We need this to be the norm and not the exception for our children. Here in the United States our obesity epidemic is a tremendous problem and it starts with the kids. If we are truly the greatest nation on the planet, we need to behave accordingly. Dr. Sanders-Butler, Tom French and others are showing us the way. 
 
If you would like more information on Dr. Sanders-Butler and how you can help change things visit her website www.healthykidssmartkids.com/.
 
For more information on what Tom French is doing in Seattle and to get involved visit www.experiencefoodproject.org/

 

If you would like to participate in the research for Irene’s new book about the process of weight loss, please visit www.eatingdisordertherapist.com/ and take the survey.

 

You can follow Irene on Twitter here.

Seven Powerful Ways to Get Your Kids to Eat Healthy

With childhood obesity, autism and other childhood disorders on the rise, everyone from doctors to teachers and parents are seeking solutions for better health. At the most basic level, everyone can agree that kids can benefit from eating healthier.

Truth is, with all the glitzy candy and processed foods competing for your kids’ attention how do you get them to eat healthy meals?

Over the years, we’ve found many solutions, but we also salute the creative parents who’ve shared their tips for making healthy food for kids.

Here are 7 powerful ways to get your kids to eat healthy:

1.    Make new twists on old favorites. Think about the foods your kids love and make something that tastes and looks similar, but uses different ingredients. Body Ecology parent, Vicki Hartzog’s teenage daughter, Tasha, made her favoritecoffee cake by substituting butter with ghee, processed flour with quinoa flour and sugar with Lakanto

With a little practice, you might find it easier than you think to make yummy, healthy food for kids. 

2.     Be creative. Use some of those “tricks” being used by advertisers to make things sound exciting to kids. One ingenious Body Ecology mom made pasta out of zucchini and called them “good luck noodles” because of their green color.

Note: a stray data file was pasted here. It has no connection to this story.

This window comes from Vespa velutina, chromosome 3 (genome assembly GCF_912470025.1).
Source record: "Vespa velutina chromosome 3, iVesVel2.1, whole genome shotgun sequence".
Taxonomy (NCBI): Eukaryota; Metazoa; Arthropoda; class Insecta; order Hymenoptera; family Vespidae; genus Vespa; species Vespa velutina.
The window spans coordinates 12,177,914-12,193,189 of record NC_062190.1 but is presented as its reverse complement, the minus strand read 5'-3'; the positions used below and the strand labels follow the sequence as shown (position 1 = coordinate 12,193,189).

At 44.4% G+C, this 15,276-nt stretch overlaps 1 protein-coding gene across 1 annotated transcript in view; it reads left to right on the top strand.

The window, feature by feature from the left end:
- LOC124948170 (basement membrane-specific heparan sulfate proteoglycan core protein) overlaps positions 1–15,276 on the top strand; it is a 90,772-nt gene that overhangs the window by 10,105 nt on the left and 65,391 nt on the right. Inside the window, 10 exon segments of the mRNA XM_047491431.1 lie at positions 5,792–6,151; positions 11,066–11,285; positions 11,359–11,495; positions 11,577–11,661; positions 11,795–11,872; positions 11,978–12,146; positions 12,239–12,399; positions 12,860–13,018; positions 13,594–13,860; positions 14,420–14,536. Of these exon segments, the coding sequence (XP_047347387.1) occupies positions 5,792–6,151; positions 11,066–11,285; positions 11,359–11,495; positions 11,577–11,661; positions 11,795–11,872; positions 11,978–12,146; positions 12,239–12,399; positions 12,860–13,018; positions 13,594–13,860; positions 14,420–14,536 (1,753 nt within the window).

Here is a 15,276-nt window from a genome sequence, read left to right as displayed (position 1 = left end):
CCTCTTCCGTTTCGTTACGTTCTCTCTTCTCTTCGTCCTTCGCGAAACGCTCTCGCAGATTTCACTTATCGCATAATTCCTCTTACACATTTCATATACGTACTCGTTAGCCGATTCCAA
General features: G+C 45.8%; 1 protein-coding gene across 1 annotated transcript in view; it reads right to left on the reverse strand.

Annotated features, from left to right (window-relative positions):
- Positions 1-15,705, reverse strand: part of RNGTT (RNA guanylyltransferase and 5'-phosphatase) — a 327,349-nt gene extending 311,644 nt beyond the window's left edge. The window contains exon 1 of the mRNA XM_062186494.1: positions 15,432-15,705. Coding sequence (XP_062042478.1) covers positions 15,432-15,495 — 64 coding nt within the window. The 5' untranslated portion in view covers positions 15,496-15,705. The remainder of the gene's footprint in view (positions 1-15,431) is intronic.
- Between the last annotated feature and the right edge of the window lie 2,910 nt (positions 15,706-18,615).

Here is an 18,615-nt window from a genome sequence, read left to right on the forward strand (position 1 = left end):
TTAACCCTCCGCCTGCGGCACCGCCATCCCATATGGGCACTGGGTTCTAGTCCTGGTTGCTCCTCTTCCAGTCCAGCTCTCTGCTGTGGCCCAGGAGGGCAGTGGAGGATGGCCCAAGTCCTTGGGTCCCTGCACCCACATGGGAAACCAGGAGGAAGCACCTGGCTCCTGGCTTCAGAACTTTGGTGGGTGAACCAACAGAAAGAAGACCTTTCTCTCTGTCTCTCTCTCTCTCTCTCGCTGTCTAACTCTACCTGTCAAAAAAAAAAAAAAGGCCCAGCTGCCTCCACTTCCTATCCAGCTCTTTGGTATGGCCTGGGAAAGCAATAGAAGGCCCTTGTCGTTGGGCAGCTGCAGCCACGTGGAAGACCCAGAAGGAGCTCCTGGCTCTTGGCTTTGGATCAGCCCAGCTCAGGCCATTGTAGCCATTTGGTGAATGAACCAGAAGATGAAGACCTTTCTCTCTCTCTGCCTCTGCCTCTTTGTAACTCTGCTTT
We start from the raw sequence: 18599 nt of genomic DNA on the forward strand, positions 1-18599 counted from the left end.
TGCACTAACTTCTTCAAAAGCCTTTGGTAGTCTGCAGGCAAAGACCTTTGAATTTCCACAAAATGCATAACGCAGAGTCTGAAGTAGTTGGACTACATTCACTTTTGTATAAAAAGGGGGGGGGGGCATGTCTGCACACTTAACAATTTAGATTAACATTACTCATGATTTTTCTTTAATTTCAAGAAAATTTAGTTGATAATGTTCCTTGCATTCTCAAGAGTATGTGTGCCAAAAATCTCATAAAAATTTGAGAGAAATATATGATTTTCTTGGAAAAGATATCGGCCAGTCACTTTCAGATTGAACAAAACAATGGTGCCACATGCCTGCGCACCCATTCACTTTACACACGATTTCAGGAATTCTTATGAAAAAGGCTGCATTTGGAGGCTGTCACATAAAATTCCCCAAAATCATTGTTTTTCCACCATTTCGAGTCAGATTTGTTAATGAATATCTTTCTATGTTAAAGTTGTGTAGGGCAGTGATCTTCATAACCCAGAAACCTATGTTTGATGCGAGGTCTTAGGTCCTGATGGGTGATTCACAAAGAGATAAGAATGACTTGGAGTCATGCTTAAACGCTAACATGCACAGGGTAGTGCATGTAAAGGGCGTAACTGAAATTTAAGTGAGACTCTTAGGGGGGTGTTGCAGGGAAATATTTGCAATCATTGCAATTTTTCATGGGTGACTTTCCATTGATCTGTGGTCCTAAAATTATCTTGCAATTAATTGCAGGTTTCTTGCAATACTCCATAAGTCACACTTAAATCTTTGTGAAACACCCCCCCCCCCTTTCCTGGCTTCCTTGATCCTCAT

Let’s face it, kids tend to gravitate toward the fun wrappings and funny names on packaged foods, so if you are making pumpkin soup, you might call it “Halloween Pumpkin soup.” 

Another trick for making healthy food for kids is creating fun shapes. A turning slicer is a unique little gadget that lets you make curly “pasta-like” shapes out of carrots, zucchini, yellow squash and other vegetables in just minutes! Or make professional looking garnishes and pizza toppings out of just about any vegetable. Your kids may just find excitement in eating vegetables again. 

3.    Take your time. If your kids are used to eating candy and chips, it may take time to get their taste buds to acclimate to healthier foods…especially those with a sour taste…like our fermented foods and beverages.  Instead of rushing it, remember the Step By Step Principle…consider taking it slow and building over time. Trust that every small step you take toward healthy eating will have big rewards over a lifetime.  

Add some new foods into those “old favorites” a little at a time and see what happens. One clever Body Ecology parent, Diane Farr , added one teaspoon of Young Coconut Kefir to her son, Thomas’ regular “junky” juice and continued to increase the amount until he was drinking one to two cups of Young Coconut Kefir per day! And loving it, by the way. Soon juice wasn’t even needed.